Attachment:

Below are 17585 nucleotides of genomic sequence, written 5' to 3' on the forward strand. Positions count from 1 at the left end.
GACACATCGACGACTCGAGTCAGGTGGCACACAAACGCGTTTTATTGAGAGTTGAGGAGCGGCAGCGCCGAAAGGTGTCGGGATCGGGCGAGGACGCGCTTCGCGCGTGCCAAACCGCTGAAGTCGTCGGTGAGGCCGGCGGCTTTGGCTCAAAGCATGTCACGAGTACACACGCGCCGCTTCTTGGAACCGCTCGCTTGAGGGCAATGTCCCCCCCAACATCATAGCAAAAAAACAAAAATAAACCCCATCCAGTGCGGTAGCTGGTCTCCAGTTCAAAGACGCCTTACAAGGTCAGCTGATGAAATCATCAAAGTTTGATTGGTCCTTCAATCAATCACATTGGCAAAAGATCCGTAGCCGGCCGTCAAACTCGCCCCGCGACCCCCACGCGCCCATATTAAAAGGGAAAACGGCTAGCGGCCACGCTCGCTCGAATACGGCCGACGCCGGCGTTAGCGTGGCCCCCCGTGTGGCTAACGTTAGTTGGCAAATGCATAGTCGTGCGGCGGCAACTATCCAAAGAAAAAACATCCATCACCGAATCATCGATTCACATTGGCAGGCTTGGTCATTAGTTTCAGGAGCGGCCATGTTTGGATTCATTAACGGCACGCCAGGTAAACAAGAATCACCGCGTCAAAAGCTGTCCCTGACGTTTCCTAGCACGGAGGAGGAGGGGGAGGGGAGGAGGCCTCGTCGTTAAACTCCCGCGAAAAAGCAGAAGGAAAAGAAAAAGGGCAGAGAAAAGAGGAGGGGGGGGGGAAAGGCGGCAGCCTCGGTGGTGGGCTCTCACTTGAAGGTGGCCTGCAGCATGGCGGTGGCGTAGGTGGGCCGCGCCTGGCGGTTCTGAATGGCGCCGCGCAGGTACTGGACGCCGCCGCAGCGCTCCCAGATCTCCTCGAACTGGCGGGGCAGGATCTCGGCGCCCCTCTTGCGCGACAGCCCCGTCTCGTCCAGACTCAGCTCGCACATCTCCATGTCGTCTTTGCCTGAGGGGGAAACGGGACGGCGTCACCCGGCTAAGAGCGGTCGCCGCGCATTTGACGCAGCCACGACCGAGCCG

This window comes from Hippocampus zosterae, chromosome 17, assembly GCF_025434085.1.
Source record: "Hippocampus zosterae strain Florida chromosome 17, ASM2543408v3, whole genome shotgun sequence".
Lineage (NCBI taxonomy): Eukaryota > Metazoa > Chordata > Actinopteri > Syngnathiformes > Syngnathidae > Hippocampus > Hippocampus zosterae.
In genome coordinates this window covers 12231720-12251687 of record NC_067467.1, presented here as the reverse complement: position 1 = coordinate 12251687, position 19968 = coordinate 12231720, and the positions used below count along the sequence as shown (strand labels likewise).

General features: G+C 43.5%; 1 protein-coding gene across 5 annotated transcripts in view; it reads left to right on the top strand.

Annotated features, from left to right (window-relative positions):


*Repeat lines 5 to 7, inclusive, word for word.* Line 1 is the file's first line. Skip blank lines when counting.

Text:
Lineage (NCBI taxonomy): Eukaryota > Metazoa > Chordata > Actinopteri > Syngnathiformes > Syngnathidae > Hippocampus > Hippocampus zosterae.
In genome coordinates this window covers 12231720-12251687 of record NC_067467.1, presented here as the reverse complement: position 1 = coordinate 12251687, position 19968 = coordinate 12231720, and the positions used below count along the sequence as shown (strand labels likewise).

General features: G+C 43.5%; 1 protein-coding gene across 5 annotated transcripts in view; it reads left to right on the top strand.